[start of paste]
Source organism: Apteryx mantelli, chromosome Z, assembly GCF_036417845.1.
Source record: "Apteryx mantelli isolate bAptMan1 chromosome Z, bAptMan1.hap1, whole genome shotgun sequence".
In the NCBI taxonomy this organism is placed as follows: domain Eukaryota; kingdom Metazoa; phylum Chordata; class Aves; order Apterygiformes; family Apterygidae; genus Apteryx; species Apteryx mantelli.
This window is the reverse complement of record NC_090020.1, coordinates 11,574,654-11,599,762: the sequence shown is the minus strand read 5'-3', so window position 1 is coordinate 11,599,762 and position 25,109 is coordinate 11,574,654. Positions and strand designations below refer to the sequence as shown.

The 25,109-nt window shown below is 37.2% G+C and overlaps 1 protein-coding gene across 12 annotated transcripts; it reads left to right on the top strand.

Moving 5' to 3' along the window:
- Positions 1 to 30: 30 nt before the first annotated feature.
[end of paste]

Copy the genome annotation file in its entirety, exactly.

Source organism: Apteryx mantelli, chromosome Z, assembly GCF_036417845.1.
Source record: "Apteryx mantelli isolate bAptMan1 chromosome Z, bAptMan1.hap1, whole genome shotgun sequence".
In the NCBI taxonomy this organism is placed as follows: domain Eukaryota; kingdom Metazoa; phylum Chordata; class Aves; order Apterygiformes; family Apterygidae; genus Apteryx; species Apteryx mantelli.
This window is the reverse complement of record NC_090020.1, coordinates 11,574,654-11,599,762: the sequence shown is the minus strand read 5'-3', so window position 1 is coordinate 11,599,762 and position 25,109 is coordinate 11,574,654. Positions and strand designations below refer to the sequence as shown.

The 25,109-nt window shown below is 37.2% G+C and overlaps 1 protein-coding gene across 12 annotated transcripts; it reads left to right on the top strand.

Moving 5' to 3' along the window:
- Positions 1 to 30: 30 nt before the first annotated feature.